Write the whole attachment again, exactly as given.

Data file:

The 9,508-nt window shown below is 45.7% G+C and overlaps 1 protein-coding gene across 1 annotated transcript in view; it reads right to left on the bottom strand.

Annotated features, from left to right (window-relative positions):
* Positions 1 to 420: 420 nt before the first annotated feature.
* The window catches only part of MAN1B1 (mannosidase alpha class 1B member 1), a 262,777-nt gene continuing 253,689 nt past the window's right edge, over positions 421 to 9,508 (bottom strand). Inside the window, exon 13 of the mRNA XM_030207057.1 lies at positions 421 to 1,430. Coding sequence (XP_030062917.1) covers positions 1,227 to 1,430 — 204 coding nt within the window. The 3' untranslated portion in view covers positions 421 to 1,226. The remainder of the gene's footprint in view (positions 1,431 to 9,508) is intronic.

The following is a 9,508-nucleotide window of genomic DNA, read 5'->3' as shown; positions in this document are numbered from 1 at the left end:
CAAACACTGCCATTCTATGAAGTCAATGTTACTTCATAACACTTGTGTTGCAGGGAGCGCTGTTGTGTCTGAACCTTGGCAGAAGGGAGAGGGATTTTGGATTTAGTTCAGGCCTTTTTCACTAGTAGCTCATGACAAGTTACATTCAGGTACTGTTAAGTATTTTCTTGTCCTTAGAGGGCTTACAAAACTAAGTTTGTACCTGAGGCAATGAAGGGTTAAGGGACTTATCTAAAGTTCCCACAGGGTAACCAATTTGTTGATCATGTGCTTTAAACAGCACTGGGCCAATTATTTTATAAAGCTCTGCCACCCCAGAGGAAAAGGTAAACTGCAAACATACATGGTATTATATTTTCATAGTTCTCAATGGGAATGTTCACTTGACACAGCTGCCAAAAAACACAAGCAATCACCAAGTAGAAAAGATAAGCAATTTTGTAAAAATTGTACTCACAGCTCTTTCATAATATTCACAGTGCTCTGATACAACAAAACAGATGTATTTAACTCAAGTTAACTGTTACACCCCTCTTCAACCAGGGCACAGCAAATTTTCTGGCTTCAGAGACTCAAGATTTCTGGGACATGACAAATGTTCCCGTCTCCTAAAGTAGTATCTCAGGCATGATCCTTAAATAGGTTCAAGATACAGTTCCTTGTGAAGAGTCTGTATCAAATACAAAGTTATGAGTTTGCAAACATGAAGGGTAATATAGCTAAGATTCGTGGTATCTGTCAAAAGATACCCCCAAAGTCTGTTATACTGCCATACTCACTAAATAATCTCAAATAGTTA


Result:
The 9,508-nt window shown below is 45.7% G+C and overlaps 1 protein-coding gene across 1 annotated transcript in view; it reads right to left on the bottom strand.

Annotated features, from left to right (window-relative positions):
* Positions 1 to 420: 420 nt before the first annotated feature.
* The window catches only part of MAN1B1 (mannosidase alpha class 1B member 1), a 262,777-nt gene continuing 253,689 nt past the window's right edge, over positions 421 to 9,508 (bottom strand). Inside the window, exon 13 of the mRNA XM_030207057.1 lies at positions 421 to 1,430. Coding sequence (XP_030062917.1) covers positions 1,227 to 1,430 — 204 coding nt within the window. The 3' untranslated portion in view covers positions 421 to 1,226. The remainder of the gene's footprint in view (positions 1,431 to 9,508) is intronic.

The following is a 9,508-nucleotide window of genomic DNA, read 5'->3' as shown; positions in this document are numbered from 1 at the left end:
CAAACACTGCCATTCTATGAAGTCAATGTTACTTCATAACACTTGTGTTGCAGGGAGCGCTGTTGTGTCTGAACCTTGGCAGAAGGGAGAGGGATTTTGGATTTAGTTCAGGCCTTTTTCACTAGTAGCTCATGACAAGTTACATTCAGGTACTGTTAAGTATTTTCTTGTCCTTAGAGGGCTTACAAAACTAAGTTTGTACCTGAGGCAATGAAGGGTTAAGGGACTTATCTAAAGTTCCCACAGGGTAACCAATTTGTTGATCATGTGCTTTAAACAGCACTGGGCCAATTATTTTATAAAGCTCTGCCACCCCAGAGGAAAAGGTAAACTGCAAACATACATGGTATTATATTTTCATAGTTCTCAATGGGAATGTTCACTTGACACAGCTGCCAAAAAACACAAGCAATCACCAAGTAGAAAAGATAAGCAATTTTGTAAAAATTGTACTCACAGCTCTTTCATAATATTCACAGTGCTCTGATACAACAAAACAGATGTATTTAACTCAAGTTAACTGTTACACCCCTCTTCAACCAGGGCACAGCAAATTTTCTGGCTTCAGAGACTCAAGATTTCTGGGACATGACAAATGTTCCCGTCTCCTAAAGTAGTATCTCAGGCATGATCCTTAAATAGGTTCAAGATACAGTTCCTTGTGAAGAGTCTGTATCAAATACAAAGTTATGAGTTTGCAAACATGAAGGGTAATATAGCTAAGATTCGTGGTATCTGTCAAAAGATACCCCCAAAGTCTGTTATACTGCCATACTCACTAAATAATCTCAAATAGTTA